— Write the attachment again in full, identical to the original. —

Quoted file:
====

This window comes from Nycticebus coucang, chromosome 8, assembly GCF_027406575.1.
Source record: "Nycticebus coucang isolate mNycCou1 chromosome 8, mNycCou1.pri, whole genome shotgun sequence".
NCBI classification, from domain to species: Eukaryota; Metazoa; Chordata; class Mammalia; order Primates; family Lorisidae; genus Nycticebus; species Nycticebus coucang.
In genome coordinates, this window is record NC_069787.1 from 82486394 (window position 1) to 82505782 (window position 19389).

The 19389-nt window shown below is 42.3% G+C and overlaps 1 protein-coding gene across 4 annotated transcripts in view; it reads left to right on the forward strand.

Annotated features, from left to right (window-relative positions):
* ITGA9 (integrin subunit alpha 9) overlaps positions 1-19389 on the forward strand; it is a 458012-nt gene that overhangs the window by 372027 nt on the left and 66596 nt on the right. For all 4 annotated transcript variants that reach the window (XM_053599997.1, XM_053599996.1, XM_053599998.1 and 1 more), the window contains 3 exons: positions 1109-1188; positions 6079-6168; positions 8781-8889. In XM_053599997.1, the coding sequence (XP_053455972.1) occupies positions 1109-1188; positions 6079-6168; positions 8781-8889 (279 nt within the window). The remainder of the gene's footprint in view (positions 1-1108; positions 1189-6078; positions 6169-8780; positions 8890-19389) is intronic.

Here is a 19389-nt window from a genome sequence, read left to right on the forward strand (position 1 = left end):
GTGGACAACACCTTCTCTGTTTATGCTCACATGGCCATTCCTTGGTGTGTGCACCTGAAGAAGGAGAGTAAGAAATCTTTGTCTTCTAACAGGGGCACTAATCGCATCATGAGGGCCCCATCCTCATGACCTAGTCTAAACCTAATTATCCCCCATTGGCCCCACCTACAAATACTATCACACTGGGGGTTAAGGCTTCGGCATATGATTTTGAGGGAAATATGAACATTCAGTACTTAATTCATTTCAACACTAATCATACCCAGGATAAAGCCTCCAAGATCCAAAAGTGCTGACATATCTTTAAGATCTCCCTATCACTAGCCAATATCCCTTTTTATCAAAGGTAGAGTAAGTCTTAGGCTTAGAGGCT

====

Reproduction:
This window comes from Nycticebus coucang, chromosome 8, assembly GCF_027406575.1.
Source record: "Nycticebus coucang isolate mNycCou1 chromosome 8, mNycCou1.pri, whole genome shotgun sequence".
NCBI classification, from domain to species: Eukaryota; Metazoa; Chordata; class Mammalia; order Primates; family Lorisidae; genus Nycticebus; species Nycticebus coucang.
In genome coordinates, this window is record NC_069787.1 from 82486394 (window position 1) to 82505782 (window position 19389).

The 19389-nt window shown below is 42.3% G+C and overlaps 1 protein-coding gene across 4 annotated transcripts in view; it reads left to right on the forward strand.

Annotated features, from left to right (window-relative positions):
* ITGA9 (integrin subunit alpha 9) overlaps positions 1-19389 on the forward strand; it is a 458012-nt gene that overhangs the window by 372027 nt on the left and 66596 nt on the right. For all 4 annotated transcript variants that reach the window (XM_053599997.1, XM_053599996.1, XM_053599998.1 and 1 more), the window contains 3 exons: positions 1109-1188; positions 6079-6168; positions 8781-8889. In XM_053599997.1, the coding sequence (XP_053455972.1) occupies positions 1109-1188; positions 6079-6168; positions 8781-8889 (279 nt within the window). The remainder of the gene's footprint in view (positions 1-1108; positions 1189-6078; positions 6169-8780; positions 8890-19389) is intronic.

Here is a 19389-nt window from a genome sequence, read left to right on the forward strand (position 1 = left end):
GTGGACAACACCTTCTCTGTTTATGCTCACATGGCCATTCCTTGGTGTGTGCACCTGAAGAAGGAGAGTAAGAAATCTTTGTCTTCTAACAGGGGCACTAATCGCATCATGAGGGCCCCATCCTCATGACCTAGTCTAAACCTAATTATCCCCCATTGGCCCCACCTACAAATACTATCACACTGGGGGTTAAGGCTTCGGCATATGATTTTGAGGGAAATATGAACATTCAGTACTTAATTCATTTCAACACTAATCATACCCAGGATAAAGCCTCCAAGATCCAAAAGTGCTGACATATCTTTAAGATCTCCCTATCACTAGCCAATATCCCTTTTTATCAAAGGTAGAGTAAGTCTTAGGCTTAGAGGCT